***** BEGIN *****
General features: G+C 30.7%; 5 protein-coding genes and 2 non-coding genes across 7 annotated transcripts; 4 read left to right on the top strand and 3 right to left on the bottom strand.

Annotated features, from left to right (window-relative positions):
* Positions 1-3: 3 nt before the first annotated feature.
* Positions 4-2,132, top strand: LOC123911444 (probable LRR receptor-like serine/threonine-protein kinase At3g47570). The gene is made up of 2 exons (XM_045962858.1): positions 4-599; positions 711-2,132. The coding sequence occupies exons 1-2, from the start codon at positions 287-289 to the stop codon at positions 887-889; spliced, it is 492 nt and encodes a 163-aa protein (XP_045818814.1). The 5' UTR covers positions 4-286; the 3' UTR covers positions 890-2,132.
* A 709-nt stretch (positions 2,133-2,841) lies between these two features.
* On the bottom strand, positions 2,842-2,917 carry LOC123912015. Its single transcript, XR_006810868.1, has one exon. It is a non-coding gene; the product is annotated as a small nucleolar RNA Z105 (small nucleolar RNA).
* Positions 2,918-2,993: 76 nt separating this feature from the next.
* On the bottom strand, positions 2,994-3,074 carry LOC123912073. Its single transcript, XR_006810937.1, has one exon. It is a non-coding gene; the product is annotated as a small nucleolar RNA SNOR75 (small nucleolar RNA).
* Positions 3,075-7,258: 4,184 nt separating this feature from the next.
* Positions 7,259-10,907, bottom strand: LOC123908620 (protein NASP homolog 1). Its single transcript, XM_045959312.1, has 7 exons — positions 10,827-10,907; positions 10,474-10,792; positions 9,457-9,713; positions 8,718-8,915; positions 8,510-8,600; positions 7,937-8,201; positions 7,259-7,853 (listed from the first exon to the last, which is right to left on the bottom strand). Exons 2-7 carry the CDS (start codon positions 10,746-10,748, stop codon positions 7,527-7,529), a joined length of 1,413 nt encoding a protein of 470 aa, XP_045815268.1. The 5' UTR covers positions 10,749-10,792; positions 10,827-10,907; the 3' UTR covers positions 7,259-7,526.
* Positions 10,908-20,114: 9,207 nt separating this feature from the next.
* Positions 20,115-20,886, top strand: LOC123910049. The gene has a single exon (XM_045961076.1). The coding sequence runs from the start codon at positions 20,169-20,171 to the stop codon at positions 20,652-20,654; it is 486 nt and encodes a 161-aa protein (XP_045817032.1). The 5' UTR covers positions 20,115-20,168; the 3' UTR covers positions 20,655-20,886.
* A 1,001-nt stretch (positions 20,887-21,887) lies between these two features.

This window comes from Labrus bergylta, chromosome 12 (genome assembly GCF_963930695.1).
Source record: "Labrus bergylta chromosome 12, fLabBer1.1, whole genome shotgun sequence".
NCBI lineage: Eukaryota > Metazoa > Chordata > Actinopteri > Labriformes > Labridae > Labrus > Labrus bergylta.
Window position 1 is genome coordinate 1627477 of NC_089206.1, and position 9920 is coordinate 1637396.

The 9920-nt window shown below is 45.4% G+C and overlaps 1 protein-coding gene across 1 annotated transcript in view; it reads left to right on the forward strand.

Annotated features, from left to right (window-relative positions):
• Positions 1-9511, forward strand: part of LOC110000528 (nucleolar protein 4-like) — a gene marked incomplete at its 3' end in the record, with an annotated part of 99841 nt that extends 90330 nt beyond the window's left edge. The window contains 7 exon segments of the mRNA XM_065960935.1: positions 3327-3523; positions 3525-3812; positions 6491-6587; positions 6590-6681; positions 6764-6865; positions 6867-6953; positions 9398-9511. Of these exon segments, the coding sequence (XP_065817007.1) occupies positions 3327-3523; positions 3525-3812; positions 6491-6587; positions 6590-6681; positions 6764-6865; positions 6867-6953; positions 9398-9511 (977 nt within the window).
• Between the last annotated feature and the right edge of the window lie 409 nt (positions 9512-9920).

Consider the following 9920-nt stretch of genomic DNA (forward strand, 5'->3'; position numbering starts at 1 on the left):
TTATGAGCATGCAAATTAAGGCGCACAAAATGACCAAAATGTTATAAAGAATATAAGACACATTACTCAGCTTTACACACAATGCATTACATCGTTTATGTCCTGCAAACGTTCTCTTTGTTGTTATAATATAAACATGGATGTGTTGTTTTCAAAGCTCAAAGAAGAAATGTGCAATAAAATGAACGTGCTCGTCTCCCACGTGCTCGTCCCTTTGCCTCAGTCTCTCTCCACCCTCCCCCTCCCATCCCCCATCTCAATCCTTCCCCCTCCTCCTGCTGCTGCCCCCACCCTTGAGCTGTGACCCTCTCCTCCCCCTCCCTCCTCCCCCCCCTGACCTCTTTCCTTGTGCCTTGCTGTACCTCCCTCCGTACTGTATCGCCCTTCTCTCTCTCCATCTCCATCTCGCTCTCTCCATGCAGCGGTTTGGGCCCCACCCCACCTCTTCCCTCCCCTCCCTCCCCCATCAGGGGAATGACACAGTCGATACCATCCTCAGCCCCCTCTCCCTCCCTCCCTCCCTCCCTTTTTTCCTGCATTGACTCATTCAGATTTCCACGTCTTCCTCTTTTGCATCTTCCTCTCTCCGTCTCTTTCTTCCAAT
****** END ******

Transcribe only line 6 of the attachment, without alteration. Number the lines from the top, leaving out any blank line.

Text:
* On the bottom strand, positions 2,842-2,917 carry LOC123912015. Its single transcript, XR_006810868.1, has one exon. It is a non-coding gene; the product is annotated as a small nucleolar RNA Z105 (small nucleolar RNA).